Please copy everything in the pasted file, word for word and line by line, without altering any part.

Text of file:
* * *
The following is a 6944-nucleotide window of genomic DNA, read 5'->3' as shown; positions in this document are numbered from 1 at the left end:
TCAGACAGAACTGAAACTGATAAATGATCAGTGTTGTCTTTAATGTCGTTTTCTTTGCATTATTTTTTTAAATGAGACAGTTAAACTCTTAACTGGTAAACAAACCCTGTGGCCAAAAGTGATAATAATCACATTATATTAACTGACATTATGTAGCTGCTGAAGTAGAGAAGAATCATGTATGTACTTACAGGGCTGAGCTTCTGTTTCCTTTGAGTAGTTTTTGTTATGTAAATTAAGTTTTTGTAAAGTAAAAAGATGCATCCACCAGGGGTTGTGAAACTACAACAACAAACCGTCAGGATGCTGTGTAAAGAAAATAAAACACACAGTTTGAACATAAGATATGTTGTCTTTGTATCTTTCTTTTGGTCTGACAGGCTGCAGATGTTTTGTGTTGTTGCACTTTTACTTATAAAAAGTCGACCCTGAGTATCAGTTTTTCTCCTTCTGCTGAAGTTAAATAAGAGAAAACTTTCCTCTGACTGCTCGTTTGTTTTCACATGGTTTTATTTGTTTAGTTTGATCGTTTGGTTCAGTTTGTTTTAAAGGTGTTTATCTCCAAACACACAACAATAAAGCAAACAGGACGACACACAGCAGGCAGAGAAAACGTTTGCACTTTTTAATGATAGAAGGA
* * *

The following is a 6944-nucleotide window of genomic DNA, read 5'->3' as shown; positions in this document are numbered from 1 at the left end:
TCAGACAGAACTGAAACTGATAAATGATCAGTGTTGTCTTTAATGTCGTTTTCTTTGCATTATTTTTTTAAATGAGACAGTTAAACTCTTAACTGGTAAACAAACCCTGTGGCCAAAAGTGATAATAATCACATTATATTAACTGACATTATGTAGCTGCTGAAGTAGAGAAGAATCATGTATGTACTTACAGGGCTGAGCTTCTGTTTCCTTTGAGTAGTTTTTGTTATGTAAATTAAGTTTTTGTAAAGTAAAAAGATGCATCCACCAGGGGTTGTGAAACTACAACAACAAACCGTCAGGATGCTGTGTAAAGAAAATAAAACACACAGTTTGAACATAAGATATGTTGTCTTTGTATCTTTCTTTTGGTCTGACAGGCTGCAGATGTTTTGTGTTGTTGCACTTTTACTTATAAAAAGTCGACCCTGAGTATCAGTTTTTCTCCTTCTGCTGAAGTTAAATAAGAGAAAACTTTCCTCTGACTGCTCGTTTGTTTTCACATGGTTTTATTTGTTTAGTTTGATCGTTTGGTTCAGTTTGTTTTAAAGGTGTTTATCTCCAAACACACAACAATAAAGCAAACAGGACGACACACAGCAGGCAGAGAAAACGTTTGCACTTTTTAATGATAGAAGGA